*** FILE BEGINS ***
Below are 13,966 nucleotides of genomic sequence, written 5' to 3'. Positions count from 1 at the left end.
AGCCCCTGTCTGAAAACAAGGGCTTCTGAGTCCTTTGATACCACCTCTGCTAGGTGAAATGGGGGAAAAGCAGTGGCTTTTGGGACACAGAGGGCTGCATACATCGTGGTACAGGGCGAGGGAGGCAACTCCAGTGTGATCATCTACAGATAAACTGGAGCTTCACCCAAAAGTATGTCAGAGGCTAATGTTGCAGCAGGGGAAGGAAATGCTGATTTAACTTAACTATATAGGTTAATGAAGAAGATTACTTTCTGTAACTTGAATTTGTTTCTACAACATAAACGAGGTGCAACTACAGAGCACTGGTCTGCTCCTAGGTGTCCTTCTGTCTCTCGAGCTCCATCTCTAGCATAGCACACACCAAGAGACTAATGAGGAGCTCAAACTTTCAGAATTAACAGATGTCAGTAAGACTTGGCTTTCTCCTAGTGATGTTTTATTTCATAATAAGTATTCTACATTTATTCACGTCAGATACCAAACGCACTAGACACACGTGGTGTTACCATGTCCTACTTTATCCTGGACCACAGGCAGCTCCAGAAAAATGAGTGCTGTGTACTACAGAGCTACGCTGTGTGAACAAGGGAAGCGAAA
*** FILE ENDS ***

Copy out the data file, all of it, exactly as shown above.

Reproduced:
Below are 13,966 nucleotides of genomic sequence, written 5' to 3'. Positions count from 1 at the left end.
AGCCCCTGTCTGAAAACAAGGGCTTCTGAGTCCTTTGATACCACCTCTGCTAGGTGAAATGGGGGAAAAGCAGTGGCTTTTGGGACACAGAGGGCTGCATACATCGTGGTACAGGGCGAGGGAGGCAACTCCAGTGTGATCATCTACAGATAAACTGGAGCTTCACCCAAAAGTATGTCAGAGGCTAATGTTGCAGCAGGGGAAGGAAATGCTGATTTAACTTAACTATATAGGTTAATGAAGAAGATTACTTTCTGTAACTTGAATTTGTTTCTACAACATAAACGAGGTGCAACTACAGAGCACTGGTCTGCTCCTAGGTGTCCTTCTGTCTCTCGAGCTCCATCTCTAGCATAGCACACACCAAGAGACTAATGAGGAGCTCAAACTTTCAGAATTAACAGATGTCAGTAAGACTTGGCTTTCTCCTAGTGATGTTTTATTTCATAATAAGTATTCTACATTTATTCACGTCAGATACCAAACGCACTAGACACACGTGGTGTTACCATGTCCTACTTTATCCTGGACCACAGGCAGCTCCAGAAAAATGAGTGCTGTGTACTACAGAGCTACGCTGTGTGAACAAGGGAAGCGAAA